Lactic acid bacteria
Lactic acid bacteria (LAB) are a group of Gram positive, non-sporulating bacteria that include microorganisms from different genuses such as Leuconostoc, Lactococcus, Lactobacillus, Pedicoccus, and Streptococcus. LAB do not contain LPS attached to the cell membrane. The absence of such endotoxins avoids the possibility of anaphylactic shock when LAB are administered in humans. LAB has a long history of safe use in food production and preservation. It is used to ferment a range of raw materials, such as milk, which is used to produce cheese (species of Lactococcus) and yoghurt (species of Streptococcus and Lactobacillus). Some strains have also been used as probiotic bacteria producers of metabolites and macromolecules that are able to maintain and promote human health. LAB have been classified as food grade microorganisms, which are generally recognized as safe (GRAS) organisms by the US Food and Drug Administration (FDA) and fulfill criteria of the qualified presumption of safety (QPS) according to the European Food Safety Authority (EFSA).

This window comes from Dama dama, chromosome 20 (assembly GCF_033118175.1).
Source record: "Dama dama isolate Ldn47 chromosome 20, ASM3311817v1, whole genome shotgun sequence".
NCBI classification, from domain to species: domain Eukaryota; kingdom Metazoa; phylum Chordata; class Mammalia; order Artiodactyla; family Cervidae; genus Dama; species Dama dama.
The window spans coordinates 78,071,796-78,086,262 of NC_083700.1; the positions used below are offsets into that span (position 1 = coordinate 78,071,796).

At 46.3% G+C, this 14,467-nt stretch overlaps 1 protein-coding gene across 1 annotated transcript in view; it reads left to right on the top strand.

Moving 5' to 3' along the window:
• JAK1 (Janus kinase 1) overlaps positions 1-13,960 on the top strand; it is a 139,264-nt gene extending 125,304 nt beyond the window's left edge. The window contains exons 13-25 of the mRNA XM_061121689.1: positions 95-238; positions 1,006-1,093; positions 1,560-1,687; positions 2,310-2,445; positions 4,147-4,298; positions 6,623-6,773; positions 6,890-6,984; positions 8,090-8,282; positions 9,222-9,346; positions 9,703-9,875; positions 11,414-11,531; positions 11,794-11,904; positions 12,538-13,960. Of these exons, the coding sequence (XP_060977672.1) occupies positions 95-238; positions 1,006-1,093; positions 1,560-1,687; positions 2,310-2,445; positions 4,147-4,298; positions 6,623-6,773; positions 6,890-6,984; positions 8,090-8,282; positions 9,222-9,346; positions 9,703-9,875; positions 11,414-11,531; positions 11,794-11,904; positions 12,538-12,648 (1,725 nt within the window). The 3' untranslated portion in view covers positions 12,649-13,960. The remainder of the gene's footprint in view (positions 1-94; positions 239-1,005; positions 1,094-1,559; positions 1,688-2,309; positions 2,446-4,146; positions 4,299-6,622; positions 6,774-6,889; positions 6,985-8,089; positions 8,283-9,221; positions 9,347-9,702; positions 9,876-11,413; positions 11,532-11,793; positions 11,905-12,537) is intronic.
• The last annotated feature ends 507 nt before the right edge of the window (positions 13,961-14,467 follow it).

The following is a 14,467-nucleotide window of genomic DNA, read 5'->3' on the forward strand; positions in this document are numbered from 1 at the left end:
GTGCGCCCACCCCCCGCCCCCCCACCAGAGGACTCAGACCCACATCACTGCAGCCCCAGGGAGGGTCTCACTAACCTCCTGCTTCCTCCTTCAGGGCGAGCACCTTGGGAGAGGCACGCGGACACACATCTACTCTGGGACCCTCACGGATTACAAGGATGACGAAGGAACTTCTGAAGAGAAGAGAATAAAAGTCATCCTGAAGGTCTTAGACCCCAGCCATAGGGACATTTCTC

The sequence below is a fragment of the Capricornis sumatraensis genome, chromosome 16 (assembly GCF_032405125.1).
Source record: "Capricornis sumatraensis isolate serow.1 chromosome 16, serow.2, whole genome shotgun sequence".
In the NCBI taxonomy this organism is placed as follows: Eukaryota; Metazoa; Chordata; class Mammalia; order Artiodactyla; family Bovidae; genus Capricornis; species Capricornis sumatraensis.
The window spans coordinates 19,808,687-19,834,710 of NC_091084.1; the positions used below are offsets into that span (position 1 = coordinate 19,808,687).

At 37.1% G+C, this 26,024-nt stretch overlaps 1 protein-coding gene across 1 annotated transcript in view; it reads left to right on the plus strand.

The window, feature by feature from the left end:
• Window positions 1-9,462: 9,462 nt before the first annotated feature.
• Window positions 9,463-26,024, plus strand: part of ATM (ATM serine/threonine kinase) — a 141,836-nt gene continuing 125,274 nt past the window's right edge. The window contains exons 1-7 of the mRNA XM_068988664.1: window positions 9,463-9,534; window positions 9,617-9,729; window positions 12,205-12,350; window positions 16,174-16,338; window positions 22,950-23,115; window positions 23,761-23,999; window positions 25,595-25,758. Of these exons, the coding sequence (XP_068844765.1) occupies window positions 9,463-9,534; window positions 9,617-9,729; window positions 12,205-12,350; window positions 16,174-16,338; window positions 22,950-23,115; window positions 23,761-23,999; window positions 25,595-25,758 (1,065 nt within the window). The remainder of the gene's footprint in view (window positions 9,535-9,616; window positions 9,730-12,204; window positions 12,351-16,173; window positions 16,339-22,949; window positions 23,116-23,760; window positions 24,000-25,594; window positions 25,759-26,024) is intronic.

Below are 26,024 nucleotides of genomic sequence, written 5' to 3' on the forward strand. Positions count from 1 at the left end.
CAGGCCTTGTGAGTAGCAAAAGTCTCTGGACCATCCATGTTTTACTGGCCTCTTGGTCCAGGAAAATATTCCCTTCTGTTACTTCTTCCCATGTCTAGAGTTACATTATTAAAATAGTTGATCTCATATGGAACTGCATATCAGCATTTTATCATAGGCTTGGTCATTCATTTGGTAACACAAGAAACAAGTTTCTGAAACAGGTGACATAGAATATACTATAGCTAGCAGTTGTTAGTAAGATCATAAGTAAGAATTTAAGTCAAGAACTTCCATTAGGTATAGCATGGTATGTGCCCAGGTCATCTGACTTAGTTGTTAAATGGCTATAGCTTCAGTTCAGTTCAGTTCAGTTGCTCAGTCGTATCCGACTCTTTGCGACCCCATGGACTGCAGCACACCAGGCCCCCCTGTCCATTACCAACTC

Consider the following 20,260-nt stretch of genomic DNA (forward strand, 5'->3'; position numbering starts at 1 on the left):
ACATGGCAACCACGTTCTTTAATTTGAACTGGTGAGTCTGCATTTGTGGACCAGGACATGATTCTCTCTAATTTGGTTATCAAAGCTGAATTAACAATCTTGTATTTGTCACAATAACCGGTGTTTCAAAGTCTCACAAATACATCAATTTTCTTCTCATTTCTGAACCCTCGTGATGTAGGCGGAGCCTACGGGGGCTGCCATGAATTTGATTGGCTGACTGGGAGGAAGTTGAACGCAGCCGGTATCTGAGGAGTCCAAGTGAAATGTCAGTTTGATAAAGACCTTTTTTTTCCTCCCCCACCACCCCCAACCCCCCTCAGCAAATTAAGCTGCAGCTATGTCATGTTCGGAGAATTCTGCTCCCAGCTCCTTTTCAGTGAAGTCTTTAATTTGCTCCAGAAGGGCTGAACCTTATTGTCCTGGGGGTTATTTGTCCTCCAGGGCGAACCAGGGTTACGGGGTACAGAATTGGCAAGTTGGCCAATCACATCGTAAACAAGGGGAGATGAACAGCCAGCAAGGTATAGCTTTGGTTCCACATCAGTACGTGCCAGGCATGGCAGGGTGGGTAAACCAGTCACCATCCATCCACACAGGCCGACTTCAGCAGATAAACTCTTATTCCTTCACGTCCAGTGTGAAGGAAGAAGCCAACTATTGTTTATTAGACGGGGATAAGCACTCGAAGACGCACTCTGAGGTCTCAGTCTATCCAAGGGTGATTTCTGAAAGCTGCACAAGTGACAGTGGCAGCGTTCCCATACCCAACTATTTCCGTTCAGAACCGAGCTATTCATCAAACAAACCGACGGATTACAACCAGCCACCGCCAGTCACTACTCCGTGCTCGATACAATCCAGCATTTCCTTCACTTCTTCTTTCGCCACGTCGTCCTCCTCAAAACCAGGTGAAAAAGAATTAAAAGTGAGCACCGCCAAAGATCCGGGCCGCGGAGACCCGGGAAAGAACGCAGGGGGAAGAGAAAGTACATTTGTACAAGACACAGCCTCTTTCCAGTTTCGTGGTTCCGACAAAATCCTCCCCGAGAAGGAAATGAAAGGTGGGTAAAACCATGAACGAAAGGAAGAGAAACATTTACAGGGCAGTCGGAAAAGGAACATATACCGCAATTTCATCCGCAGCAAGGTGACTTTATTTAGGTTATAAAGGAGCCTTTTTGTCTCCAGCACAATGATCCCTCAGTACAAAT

Over the past decade, there has been an increasing interest in the use of LAB as a synthetic biology chassis. For instance, in therapeutics, LAB are used as live delivery vehicles for DNA, peptides, single-chain antibody fragments (ScFvs), antigens, cytokines, enzymes and allergens to treat or prevent infectious diseases, cancer, gastrointestinal tract (GIT) diseases, diabetes, and so on. (Figure 2) In iGEM, several teams have tried to ameliorate LAB to be new chassis in synthetic biology. In 2013, Uppsala-Sweden team designed and tested many promoters, reporter genes, vectors, toxin-antitoxin systems, and signal peptides to make Lactobacillus new probiotic chassis in synthetic biology. They submitted about 70 parts in different series which are subsequently widely used by many iGEM teams. Moreover, many teams have applied LAB in different tracks for different tasks. Lactobacillus bulgaricus was used to build a sustainable and savory drug delivery system (Massachusetts Institute of Technology-USA, 2008). The lycopene and astaxanthin pathway of Lactobacillus casei. was engineered by Uppsala University-Sweden in 2013). Lactococcus lactis was used to create a smart bandage that can heal burn wound and fight against bacterial infections (Groningen University- Netherlands, 2014).
Figure 2 Current applications of lactic acid bacteria